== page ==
"Russ Feingold is a career politician," said Johnson. "He's addicted to it. He just can't stand being away from it …”

Mention Johnson’s “addicted to politics” line to Feingold and he sits back in his chair and chuckles. It’s not the forced laugh of someone who is trying to make a point. It’s the relaxed, easy amusement of a man who is entirely comfortable with the subject at hand.

“Frankly,” explained the Janesville native, who since leaving the Senate has earned recognition as a writer, college lecturer and diplomat, “my whole feeling in the last few years has been that I can be completely happy not being in politics.”

Feingold has returned not to feed an ambition, he said, but to fight for renewal of the sense of community and public purpose that has historically extended from the Wisconsin progressive tradition in which he was raised. It is the tradition that inspired his grandfather, the owner of Janesville’s Blackhawk grocery store who purchased the first Chevy truck produced at that city’s GM plant in 1923, and his father, an attorney and Progressive Party candidate for Rock County district attorney. It is the tradition Feingold carried forward into the 21st century to a greater extent than any other modern political figure in the state where Robert M. "Fighting Bob" La Follette, who served both as governor and as a U.S. senator, battled the robber barons in the 19th century and transformed the politics of the 20th century.

Read more at The Cap Times.
Statement from Michael Tyler, DNC Director of African American Media on GOP Debate:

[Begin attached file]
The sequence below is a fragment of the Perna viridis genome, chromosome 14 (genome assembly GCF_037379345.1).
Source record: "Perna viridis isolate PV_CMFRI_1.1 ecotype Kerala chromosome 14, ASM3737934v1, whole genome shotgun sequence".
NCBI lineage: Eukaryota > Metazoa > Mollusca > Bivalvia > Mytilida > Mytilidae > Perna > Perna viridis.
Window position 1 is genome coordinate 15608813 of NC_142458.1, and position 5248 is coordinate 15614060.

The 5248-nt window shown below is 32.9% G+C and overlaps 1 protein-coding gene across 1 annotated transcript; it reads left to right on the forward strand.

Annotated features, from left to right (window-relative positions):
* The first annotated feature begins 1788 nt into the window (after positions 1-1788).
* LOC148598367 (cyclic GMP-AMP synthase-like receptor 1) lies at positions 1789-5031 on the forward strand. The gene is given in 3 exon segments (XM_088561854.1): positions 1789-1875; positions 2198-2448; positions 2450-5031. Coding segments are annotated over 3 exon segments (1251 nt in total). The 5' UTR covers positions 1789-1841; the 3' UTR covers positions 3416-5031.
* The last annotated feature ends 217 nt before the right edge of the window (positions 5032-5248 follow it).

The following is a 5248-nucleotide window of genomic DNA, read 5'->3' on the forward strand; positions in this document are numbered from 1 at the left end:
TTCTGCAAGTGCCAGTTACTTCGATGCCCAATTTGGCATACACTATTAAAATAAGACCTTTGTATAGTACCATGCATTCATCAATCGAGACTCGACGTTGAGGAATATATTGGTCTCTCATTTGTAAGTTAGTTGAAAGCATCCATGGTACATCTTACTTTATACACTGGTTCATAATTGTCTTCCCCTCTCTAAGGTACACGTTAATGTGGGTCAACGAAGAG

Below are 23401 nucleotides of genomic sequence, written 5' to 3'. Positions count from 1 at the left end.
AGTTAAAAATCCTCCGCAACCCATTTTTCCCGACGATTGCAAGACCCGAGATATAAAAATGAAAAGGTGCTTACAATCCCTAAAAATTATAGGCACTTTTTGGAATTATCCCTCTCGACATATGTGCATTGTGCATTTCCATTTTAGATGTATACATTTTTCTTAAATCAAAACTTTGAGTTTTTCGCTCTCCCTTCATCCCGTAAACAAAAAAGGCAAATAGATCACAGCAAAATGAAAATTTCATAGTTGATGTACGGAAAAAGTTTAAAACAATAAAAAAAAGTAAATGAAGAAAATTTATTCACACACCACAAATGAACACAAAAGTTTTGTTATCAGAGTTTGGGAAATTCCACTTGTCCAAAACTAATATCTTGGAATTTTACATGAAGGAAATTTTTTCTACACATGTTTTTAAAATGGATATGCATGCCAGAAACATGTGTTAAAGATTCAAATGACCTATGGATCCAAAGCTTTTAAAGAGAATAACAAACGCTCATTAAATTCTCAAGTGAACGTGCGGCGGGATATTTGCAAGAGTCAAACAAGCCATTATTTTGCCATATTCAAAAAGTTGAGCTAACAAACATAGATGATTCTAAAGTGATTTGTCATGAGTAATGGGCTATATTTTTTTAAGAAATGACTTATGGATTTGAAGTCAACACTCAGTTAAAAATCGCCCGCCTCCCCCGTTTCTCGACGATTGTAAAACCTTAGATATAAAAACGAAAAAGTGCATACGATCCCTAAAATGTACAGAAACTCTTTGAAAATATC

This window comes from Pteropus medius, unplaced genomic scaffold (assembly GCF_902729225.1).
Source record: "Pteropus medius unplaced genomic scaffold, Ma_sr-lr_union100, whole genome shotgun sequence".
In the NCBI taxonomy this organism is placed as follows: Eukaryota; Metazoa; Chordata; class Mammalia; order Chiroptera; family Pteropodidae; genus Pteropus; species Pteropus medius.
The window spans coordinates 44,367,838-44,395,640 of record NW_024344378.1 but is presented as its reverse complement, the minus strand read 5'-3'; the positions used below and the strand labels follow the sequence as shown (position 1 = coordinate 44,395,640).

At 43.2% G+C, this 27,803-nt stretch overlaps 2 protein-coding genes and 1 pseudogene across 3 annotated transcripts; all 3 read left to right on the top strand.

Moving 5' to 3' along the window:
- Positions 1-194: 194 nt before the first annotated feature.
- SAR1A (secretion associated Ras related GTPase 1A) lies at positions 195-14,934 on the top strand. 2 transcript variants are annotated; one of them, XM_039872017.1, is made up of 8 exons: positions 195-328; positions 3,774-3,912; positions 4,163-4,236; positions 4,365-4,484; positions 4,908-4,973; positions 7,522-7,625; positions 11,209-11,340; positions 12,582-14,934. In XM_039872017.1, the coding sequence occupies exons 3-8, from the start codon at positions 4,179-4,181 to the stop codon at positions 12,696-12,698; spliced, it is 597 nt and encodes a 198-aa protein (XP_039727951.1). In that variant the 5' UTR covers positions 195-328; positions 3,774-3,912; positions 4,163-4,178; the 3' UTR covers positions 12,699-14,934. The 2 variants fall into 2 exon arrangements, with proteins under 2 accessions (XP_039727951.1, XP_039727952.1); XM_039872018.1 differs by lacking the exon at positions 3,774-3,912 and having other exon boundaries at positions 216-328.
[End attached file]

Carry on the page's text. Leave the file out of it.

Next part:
“Last month’s opening debate was certainly a doozy.  They chose Cleveland as their debate site in part in an effort to reach out to minority communities that they have typically ignored over the years…With all of the fanfare of their minority outreach rollout, we expected the candidates on stage to at least make an effort to mirror that outreach.  But the rhetoric and ideas advanced on stage erased any pretense of broadening their appeal to African Americans, Latinos, women, young people, or anyone else who would suffer as a result of their disastrous policies. On the anniversary of the Voting Rights Act, you didn’t hear Republican presidential candidates talk about expanding ballot access or even mention voting rights. In fact, just yesterday John Kasich touted his endorsement from a Georgia politician openly derided efforts to expand ballot access in that state for minority communities.  No surprise coming from a governor whose own adviser said the exact same thing and whose ballot restrictions are being challenged in court.”

You didn’t hear Republican presidential candidates fighting for quality affordable health care – they’re more interested in restricting access to care for women. You didn’t hear Republican presidential candidates fighting to increase the federal minimum wage – John Kasich is the latest Republican to make absolutely clear that he does not support such an increase. You didn’t hear Republican presidential candidates commit to enact paid family leave – or increase overtime pay. You didn’t hear Republican presidential candidates tout their commitment to protecting our planet so that current and future generations of Americans have healthy and flourishing communities to grow up in. You didn’t hear Republican presidential candidates discuss how to make higher education more affordable for young Americans trying to get ahead. And you won't hear it tonight, nor will you hear it throughout the duration of the Republican nomination process because on all of these issues – issues that disproportionately impact African American families – Republican candidates choose to cling to policies that are outdated, out of touch, and favor the wealthiest and most powerful.  They would rather look out for their allies and special interests than work to lift up all Americans.”
Copyright © 2015 Southwest Regional Democratic Organization, All rights reserved.

Founded in 1952, The Southwest Regional Democratic Organization represents Region 5 of The Democratic Party of Milwaukee County.